Mushaver Pasha took a steamer to transport the Ottoman sick to Istanbul and 75 out of the 158 invalids died on the way. He then wrote to the naval council in Istanbul for two hospital ships to be sent to Balaklava and Kamiş. A frigate was then converted into a hospital with all the personnel and equipment and sent to Kamiş in February. But the British fleet could not find a place for it: “the hospital frigate remained ten days in the offing of Kamiesh, waiting the pleasure of the British authorities, and was then sent back to Constantinople by order of the naval commander-in-chief, on the plea of want of room for her either at Kamiesh or Balaclava. Large vessels were then lying in those harbours for the accommodation of a few officers:’ Mushaver Pasha was also an eye-witness to the deprivations of the Ottoman army in the Crimea:

One day the pasha in command at Kadykeuy spoke to the author about the slender rations issued to his troops: each man he said, received a daily allowance only of biscuit and rice, without butter to cook the latter into pilaf, and fresh meat about once a week. Had he represented the case in the right quarter, I asked. He had not: he declined doing so; and the tenor of his remarks showed an indisposition, in common with other pashas serving the Allies, to say or do aught likely, in his opinion, to make him seem troublesome. The loss of a thousand men was not to be named in the same breath with the loss of the English general’s smile.

Once again, we see that the Ottoman officers took little interest in the condition of their troops. The problem was that the Muslim soldiers did not accept pork and rum and for this they were issued only an additional half pound of biscuit. As Slade observes, the Ottoman soldiers in the Crimea were theoretically equal with the British soldiers, but not in practice. Interestingly, as Slade observes, the Muslims were not cunning enough to accept the pork and rum and then sell or give it to their European comrades, who might then have treated them with more respect.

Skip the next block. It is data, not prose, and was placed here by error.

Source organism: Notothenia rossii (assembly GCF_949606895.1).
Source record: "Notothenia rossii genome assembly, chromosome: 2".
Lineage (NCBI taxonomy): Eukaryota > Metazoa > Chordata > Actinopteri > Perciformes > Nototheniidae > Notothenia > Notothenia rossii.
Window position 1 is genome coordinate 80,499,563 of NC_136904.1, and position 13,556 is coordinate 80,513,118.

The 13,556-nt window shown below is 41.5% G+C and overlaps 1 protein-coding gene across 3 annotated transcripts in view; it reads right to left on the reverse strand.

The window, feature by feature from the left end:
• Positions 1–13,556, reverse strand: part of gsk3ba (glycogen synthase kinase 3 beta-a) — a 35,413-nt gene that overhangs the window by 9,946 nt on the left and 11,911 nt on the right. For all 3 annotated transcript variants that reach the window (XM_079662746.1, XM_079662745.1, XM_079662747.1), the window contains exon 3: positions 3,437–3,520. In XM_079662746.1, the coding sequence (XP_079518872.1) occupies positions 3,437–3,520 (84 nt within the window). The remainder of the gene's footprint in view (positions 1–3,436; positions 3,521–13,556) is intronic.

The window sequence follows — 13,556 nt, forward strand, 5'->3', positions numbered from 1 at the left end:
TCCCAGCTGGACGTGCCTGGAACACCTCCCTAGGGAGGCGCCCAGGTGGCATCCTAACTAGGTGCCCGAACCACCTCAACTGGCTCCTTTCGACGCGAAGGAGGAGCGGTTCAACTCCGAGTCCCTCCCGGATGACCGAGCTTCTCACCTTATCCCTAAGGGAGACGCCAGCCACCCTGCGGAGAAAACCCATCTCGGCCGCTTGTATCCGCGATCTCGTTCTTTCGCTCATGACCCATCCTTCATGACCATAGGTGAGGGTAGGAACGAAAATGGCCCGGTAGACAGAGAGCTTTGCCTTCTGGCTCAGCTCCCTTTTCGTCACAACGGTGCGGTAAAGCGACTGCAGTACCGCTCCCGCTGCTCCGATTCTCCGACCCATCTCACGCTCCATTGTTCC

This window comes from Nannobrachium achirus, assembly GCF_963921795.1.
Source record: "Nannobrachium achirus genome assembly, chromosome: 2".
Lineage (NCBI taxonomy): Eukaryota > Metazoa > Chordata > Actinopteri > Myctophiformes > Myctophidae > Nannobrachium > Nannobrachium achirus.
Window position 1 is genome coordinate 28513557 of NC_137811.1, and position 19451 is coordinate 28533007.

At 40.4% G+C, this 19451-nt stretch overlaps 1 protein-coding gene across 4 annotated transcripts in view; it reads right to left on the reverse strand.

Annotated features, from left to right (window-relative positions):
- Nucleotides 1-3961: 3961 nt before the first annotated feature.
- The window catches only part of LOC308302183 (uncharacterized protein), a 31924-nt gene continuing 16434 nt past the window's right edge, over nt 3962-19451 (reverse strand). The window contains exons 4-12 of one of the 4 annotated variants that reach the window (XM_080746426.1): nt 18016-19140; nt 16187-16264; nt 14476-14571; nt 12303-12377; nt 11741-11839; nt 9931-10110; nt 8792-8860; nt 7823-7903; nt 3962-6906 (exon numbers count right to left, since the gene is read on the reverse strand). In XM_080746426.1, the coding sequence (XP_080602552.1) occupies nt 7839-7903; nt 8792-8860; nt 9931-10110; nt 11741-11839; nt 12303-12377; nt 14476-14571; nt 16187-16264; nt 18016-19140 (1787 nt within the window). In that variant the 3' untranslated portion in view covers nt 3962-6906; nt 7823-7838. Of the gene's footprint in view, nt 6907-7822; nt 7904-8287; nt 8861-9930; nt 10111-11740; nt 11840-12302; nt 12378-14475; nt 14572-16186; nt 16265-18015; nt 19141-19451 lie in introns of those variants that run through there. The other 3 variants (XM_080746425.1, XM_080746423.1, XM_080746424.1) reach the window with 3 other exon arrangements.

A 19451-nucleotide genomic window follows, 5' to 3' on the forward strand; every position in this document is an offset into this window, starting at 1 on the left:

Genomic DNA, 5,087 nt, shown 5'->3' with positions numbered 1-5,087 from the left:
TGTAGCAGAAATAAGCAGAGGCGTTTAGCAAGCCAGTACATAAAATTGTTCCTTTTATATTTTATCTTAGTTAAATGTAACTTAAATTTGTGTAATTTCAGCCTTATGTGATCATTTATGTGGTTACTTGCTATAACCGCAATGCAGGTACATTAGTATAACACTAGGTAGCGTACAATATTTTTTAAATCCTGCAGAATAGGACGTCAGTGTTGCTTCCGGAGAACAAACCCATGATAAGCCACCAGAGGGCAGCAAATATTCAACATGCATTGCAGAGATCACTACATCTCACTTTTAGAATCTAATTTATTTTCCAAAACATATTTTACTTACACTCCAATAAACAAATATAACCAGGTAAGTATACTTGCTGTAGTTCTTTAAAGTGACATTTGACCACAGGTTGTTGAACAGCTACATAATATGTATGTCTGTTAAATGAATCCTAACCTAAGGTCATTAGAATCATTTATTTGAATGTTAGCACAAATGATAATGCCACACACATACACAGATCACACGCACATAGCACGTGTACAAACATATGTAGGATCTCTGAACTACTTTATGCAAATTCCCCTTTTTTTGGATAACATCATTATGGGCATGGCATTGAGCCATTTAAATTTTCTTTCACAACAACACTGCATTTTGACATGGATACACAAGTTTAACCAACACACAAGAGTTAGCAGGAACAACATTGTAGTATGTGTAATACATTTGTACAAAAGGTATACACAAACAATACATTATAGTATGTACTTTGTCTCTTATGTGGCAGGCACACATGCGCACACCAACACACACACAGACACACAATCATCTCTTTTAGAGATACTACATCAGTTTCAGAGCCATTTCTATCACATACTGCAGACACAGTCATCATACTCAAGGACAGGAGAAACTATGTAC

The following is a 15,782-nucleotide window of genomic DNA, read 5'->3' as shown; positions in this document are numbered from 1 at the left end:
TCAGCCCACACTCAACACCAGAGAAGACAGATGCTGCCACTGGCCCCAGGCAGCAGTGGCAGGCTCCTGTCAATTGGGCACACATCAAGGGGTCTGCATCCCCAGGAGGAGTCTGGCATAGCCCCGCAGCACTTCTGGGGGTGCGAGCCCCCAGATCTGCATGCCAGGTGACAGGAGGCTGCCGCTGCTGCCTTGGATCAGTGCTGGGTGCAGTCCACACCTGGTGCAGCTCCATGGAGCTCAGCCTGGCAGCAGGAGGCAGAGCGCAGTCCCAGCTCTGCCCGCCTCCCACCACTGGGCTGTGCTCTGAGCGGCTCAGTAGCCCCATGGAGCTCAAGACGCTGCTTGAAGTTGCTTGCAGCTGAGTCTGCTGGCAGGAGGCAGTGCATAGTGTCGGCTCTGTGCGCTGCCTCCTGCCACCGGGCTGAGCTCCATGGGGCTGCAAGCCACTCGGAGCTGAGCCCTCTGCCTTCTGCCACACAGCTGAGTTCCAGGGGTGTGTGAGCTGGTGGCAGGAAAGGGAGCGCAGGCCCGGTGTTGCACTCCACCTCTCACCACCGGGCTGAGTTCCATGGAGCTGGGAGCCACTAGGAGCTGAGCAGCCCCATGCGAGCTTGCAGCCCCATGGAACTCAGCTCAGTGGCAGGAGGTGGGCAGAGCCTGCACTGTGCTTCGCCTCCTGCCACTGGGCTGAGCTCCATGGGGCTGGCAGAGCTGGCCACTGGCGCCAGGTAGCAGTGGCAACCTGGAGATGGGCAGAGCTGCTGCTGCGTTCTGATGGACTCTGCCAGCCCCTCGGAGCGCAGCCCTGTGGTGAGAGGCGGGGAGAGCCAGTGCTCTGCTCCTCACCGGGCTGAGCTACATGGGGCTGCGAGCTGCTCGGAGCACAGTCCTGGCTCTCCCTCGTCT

Tea, coffee, sugar, etc. – appropriate articles – always abounding in store, were never regularly issued to the Turks; who were more dependent, with their pay in arrears, than others with silver in their pockets, on the commissariat for comforts. The hucksters in the Crimea, unlike the bakkals of Constantinople, gave no credit. Whence arose this indifference about the Turks is difficult to say; unless one might trace it to the habitual bearing of Anglo-Saxons towards an “inferior race”.

James Henry Skene, the British consul at the Dardanelles also wrote that the Ottoman troops in the Crimea were so badly paid, and so irregularly, that they begged the British and French soldiers for scraps of food. Skene further described their misery:

When English sailors went from their ships to the Naval Brigade at the front, they would capture three Turkish soldiers apiece, ride on the shoulders of one, and drive the others before them with a long whip, to relieve the first when he should get tired. The poor Turks would then get a few biscuits as payment of their eight miles’ stage, and return to Balaclava perfectly satisfied.


Leave a Reply

Your email address will not be published. Required fields are marked *